It was one of the those surreal moments where you aren’t sure that what you are seeing is actually happening: 48 junior high students were seated in total silence, faithfully copying and illuminating their favorite Bible passages, candles the only light in the room, with hymns playing in the background.
For 90 minutes. On a Friday night.
The moment I’m describing occurred during our annual Monastic Conventiculum, or “MonCon,” as it has become known. During this beautiful evening, our 8th graders, who study medieval humanities, meet at school to experience a night in the life of a medieval monk. When many kids their age were in a dark room playing video games, or at The Village watching suspect movies, this group of students was singing hymns together in chapel, breaking bread together in the refectory, playing together in the quad, and illuminating the Word of God in the scriptorium.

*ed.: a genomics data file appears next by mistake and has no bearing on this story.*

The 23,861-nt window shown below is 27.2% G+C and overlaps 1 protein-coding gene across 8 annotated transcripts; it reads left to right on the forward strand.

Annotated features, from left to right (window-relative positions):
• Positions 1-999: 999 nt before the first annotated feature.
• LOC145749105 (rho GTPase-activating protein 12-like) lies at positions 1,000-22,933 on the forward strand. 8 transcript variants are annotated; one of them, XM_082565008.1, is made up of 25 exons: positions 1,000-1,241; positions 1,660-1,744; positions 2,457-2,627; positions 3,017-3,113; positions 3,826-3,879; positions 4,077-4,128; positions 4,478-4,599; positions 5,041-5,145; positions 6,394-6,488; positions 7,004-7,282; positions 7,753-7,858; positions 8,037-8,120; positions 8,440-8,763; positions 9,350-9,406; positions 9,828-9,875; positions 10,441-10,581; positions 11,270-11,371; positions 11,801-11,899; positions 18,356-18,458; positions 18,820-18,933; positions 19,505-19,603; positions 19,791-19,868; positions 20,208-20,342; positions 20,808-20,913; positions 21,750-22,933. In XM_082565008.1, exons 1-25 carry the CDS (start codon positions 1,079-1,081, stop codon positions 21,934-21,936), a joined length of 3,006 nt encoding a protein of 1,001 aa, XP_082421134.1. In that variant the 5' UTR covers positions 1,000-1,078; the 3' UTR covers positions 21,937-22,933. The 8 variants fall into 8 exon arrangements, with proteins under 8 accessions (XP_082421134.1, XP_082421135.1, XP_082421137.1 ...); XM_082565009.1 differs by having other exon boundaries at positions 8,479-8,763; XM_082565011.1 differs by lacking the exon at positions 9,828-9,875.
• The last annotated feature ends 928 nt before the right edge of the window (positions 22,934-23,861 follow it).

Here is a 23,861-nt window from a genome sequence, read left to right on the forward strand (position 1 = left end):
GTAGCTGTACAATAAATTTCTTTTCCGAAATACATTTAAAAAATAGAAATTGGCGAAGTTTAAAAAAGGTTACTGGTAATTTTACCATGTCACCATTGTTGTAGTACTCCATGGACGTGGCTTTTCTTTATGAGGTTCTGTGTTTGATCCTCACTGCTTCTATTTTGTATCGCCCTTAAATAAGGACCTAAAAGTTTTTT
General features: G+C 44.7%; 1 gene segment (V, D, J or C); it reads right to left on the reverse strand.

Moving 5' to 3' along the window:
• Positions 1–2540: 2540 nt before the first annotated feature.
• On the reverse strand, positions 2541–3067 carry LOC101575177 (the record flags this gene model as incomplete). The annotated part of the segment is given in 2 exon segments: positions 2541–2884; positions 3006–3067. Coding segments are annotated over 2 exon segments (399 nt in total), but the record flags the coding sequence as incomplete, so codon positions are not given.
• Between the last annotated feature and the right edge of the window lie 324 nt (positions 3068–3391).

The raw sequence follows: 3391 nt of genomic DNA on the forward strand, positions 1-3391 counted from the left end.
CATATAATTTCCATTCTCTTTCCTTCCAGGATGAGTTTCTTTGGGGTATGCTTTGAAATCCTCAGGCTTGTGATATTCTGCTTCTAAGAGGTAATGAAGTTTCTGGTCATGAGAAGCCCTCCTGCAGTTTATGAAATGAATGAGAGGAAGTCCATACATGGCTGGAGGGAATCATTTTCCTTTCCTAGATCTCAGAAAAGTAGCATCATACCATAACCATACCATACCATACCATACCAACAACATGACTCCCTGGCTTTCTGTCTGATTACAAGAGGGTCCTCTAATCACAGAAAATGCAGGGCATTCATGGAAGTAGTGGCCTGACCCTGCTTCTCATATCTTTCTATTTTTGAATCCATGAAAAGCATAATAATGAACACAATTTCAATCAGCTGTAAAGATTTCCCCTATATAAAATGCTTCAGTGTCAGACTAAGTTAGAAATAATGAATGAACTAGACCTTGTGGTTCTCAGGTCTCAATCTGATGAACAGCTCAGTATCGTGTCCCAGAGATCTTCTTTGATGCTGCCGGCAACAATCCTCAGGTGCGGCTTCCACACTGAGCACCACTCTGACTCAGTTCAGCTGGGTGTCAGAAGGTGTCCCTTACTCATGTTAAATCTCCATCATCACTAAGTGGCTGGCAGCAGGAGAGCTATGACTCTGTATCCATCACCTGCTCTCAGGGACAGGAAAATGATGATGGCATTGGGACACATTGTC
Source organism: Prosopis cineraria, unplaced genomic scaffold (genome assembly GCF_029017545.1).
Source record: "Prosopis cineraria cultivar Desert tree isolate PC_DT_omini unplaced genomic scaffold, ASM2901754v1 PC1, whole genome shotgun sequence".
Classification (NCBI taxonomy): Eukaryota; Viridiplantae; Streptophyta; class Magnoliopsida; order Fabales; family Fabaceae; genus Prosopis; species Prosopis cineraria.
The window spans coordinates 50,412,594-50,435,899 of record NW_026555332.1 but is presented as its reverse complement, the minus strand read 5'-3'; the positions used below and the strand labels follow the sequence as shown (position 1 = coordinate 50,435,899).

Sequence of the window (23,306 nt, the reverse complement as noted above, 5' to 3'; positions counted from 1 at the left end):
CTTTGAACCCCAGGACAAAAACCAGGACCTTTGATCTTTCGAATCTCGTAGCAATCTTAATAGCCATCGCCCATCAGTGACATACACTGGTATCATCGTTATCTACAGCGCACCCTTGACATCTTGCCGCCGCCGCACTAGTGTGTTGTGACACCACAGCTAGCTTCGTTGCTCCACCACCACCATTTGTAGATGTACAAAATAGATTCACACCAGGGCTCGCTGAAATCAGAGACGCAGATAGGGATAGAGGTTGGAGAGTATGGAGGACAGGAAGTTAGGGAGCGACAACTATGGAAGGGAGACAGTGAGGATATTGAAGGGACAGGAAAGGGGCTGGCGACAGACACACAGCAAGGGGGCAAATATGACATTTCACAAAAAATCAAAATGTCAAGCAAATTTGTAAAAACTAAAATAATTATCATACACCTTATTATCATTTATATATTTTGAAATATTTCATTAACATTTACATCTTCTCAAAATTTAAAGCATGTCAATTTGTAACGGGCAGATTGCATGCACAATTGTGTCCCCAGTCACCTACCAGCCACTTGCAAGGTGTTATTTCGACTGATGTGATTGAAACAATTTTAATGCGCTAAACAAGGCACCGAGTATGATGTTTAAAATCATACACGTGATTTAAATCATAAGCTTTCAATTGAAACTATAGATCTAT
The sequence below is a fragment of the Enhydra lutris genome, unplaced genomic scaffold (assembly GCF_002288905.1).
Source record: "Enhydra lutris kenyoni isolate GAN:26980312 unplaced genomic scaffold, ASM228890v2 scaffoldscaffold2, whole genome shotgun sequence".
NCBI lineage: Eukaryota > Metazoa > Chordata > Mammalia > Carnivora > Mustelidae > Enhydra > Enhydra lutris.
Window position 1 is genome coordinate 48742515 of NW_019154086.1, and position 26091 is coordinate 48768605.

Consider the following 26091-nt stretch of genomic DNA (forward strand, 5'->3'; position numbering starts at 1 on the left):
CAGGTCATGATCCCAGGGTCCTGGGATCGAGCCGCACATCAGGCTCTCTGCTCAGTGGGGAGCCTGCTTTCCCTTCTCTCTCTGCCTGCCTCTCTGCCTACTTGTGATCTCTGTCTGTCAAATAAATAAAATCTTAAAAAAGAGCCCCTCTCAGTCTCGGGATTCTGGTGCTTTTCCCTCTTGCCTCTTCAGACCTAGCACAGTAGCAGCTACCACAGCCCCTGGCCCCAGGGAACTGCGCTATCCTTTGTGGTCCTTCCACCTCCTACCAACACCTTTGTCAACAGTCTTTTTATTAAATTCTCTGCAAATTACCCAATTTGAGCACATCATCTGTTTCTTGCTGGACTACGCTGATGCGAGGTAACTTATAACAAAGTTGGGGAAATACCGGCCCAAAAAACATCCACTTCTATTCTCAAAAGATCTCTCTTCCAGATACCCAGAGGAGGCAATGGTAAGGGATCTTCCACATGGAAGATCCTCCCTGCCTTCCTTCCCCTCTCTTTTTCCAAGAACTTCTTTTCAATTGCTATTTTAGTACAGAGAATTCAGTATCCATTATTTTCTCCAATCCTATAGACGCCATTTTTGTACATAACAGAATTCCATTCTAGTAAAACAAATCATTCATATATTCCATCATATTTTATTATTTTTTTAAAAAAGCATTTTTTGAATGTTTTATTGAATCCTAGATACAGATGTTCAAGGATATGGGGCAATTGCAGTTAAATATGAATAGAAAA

In Psalm 46, God instructs us to “Be still, and know that I am God.” If we know God in stillness, what can we derive from the inverse? Neil Postman famously cautioned that 21st century Americans were in danger of “amusing ourselves to death.” If we know God in stillness, is it possible we forget Him in amusement?
MonCon is a deep and rich experience that goes far beyond just pretending to be a monk for a night. By willingly sacrificing their cell phones, their game consoles, their Netflix accounts, and the many other entertainments that consume so much of their time and attention, our students learn the power of being still: still to sit in a quiet library for an hour and a half, contemplating a God Who loves them infinitely; still to work painstakingly on copying the Word of God; still to listen to music that soothes the soul instead of inflames it.
I’m not sure cultivating the habit of being still has ever been more necessary.